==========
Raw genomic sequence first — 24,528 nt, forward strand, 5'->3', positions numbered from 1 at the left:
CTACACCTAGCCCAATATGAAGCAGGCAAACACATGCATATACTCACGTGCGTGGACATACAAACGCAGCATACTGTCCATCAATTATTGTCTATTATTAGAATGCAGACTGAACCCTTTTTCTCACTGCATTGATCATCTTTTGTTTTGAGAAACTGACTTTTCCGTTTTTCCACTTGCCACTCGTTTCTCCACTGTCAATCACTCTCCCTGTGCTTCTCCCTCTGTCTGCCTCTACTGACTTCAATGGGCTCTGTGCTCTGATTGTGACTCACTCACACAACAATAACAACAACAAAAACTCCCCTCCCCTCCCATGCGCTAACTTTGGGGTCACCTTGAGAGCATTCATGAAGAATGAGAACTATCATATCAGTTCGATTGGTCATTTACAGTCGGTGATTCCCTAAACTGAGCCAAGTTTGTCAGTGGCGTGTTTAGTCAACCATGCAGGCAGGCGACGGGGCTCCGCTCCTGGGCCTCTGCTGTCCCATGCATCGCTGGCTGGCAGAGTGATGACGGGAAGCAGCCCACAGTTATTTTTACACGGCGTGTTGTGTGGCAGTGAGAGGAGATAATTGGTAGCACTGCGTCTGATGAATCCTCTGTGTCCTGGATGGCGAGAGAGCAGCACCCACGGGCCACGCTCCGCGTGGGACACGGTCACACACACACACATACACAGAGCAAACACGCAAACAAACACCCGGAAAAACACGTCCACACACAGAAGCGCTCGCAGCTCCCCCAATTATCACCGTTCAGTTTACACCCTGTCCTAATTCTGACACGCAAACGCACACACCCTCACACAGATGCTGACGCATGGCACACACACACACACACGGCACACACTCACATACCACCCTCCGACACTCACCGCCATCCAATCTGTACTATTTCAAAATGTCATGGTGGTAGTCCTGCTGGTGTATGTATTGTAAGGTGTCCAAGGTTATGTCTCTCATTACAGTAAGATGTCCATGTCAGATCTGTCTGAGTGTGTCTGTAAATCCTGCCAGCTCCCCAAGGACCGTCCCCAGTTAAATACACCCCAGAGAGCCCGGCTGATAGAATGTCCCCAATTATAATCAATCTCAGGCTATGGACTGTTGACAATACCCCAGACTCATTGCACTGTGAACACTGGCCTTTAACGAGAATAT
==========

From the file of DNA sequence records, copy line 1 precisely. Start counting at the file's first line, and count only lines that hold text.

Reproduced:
Raw genomic sequence first — 24,528 nt, forward strand, 5'->3', positions numbered from 1 at the left: